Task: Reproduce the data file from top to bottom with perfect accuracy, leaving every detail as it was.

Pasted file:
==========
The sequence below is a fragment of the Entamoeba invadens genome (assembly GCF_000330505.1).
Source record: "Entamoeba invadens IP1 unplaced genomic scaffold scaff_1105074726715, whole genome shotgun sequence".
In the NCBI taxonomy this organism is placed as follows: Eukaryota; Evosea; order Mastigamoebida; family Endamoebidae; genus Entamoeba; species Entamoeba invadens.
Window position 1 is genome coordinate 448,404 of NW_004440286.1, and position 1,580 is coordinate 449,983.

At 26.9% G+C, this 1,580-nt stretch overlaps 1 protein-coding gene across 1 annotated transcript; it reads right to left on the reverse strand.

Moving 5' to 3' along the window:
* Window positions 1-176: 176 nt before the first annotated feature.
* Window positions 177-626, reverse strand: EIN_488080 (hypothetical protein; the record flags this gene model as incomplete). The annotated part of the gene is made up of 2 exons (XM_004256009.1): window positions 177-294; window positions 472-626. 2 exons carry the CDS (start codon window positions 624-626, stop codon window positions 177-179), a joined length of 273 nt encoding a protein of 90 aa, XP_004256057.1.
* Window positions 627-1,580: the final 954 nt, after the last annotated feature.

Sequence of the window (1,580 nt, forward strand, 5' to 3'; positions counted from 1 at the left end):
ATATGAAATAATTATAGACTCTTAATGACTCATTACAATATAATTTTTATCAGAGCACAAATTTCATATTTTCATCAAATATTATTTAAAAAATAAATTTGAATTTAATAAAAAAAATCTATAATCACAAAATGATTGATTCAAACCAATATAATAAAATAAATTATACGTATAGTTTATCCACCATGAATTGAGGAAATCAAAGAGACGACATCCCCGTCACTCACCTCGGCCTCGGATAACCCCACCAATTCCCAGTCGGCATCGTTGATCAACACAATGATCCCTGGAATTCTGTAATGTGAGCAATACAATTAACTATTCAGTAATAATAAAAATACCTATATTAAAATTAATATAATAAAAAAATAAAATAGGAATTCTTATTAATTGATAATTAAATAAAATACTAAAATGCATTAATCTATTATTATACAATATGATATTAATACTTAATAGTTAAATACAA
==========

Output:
The sequence below is a fragment of the Entamoeba invadens genome (assembly GCF_000330505.1).
Source record: "Entamoeba invadens IP1 unplaced genomic scaffold scaff_1105074726715, whole genome shotgun sequence".
In the NCBI taxonomy this organism is placed as follows: Eukaryota; Evosea; order Mastigamoebida; family Endamoebidae; genus Entamoeba; species Entamoeba invadens.
Window position 1 is genome coordinate 448,404 of NW_004440286.1, and position 1,580 is coordinate 449,983.

At 26.9% G+C, this 1,580-nt stretch overlaps 1 protein-coding gene across 1 annotated transcript; it reads right to left on the reverse strand.

Moving 5' to 3' along the window:
* Window positions 1-176: 176 nt before the first annotated feature.
* Window positions 177-626, reverse strand: EIN_488080 (hypothetical protein; the record flags this gene model as incomplete). The annotated part of the gene is made up of 2 exons (XM_004256009.1): window positions 177-294; window positions 472-626. 2 exons carry the CDS (start codon window positions 624-626, stop codon window positions 177-179), a joined length of 273 nt encoding a protein of 90 aa, XP_004256057.1.
* Window positions 627-1,580: the final 954 nt, after the last annotated feature.

Sequence of the window (1,580 nt, forward strand, 5' to 3'; positions counted from 1 at the left end):
ATATGAAATAATTATAGACTCTTAATGACTCATTACAATATAATTTTTATCAGAGCACAAATTTCATATTTTCATCAAATATTATTTAAAAAATAAATTTGAATTTAATAAAAAAAATCTATAATCACAAAATGATTGATTCAAACCAATATAATAAAATAAATTATACGTATAGTTTATCCACCATGAATTGAGGAAATCAAAGAGACGACATCCCCGTCACTCACCTCGGCCTCGGATAACCCCACCAATTCCCAGTCGGCATCGTTGATCAACACAATGATCCCTGGAATTCTGTAATGTGAGCAATACAATTAACTATTCAGTAATAATAAAAATACCTATATTAAAATTAATATAATAAAAAAATAAAATAGGAATTCTTATTAATTGATAATTAAATAAAATACTAAAATGCATTAATCTATTATTATACAATATGATATTAATACTTAATAGTTAAATACAA